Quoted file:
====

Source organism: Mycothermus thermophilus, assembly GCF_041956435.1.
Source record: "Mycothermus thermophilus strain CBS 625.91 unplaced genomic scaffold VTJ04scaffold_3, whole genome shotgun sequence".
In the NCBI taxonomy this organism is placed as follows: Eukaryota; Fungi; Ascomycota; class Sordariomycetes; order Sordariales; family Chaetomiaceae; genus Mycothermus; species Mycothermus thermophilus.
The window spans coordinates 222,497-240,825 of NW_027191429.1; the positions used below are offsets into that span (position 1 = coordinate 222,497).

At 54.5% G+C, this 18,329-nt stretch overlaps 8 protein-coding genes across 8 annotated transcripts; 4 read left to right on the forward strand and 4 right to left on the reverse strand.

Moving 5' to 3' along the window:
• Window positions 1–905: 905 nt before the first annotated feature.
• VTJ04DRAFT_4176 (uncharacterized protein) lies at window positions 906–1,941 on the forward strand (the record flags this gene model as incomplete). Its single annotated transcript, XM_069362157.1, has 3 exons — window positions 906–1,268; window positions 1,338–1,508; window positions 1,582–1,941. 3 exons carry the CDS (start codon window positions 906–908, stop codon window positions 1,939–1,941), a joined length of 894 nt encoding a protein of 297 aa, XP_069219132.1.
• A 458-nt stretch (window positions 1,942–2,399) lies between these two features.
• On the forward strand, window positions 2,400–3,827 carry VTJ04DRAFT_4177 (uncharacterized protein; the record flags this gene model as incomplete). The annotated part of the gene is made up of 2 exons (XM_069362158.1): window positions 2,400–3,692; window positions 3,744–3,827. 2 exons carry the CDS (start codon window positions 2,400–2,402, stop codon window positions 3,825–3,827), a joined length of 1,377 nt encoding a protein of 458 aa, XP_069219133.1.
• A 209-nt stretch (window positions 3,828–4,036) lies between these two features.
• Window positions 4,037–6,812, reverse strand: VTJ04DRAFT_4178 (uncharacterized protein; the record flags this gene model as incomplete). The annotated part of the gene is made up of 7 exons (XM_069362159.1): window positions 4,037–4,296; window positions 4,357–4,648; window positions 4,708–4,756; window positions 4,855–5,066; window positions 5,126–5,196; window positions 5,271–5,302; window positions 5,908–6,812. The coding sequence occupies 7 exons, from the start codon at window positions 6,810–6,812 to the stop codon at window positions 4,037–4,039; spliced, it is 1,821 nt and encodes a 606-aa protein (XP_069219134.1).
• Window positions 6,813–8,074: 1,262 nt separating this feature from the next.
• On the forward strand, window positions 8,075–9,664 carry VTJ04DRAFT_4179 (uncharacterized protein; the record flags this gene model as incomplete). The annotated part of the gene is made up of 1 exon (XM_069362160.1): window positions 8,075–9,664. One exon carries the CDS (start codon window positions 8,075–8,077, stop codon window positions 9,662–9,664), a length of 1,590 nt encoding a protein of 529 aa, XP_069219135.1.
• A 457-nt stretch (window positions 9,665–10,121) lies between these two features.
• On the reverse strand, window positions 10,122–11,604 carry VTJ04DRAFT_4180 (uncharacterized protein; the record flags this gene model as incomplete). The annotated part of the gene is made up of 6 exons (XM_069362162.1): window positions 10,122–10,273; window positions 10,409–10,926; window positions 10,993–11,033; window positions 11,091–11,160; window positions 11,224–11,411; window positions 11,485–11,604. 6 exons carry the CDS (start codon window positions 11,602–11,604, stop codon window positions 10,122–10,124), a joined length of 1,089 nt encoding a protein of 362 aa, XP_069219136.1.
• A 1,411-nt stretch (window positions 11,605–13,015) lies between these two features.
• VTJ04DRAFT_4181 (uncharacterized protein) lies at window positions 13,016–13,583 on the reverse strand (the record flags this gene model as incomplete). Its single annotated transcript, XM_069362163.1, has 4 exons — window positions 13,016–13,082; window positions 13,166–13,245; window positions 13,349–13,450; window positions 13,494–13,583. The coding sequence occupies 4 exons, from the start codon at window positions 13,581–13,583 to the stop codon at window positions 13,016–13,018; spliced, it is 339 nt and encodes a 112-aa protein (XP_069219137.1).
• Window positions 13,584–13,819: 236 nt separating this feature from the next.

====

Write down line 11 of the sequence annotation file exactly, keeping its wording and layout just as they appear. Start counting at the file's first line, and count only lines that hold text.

• A 209-nt stretch (window positions 3,828–4,036) lies between these two features.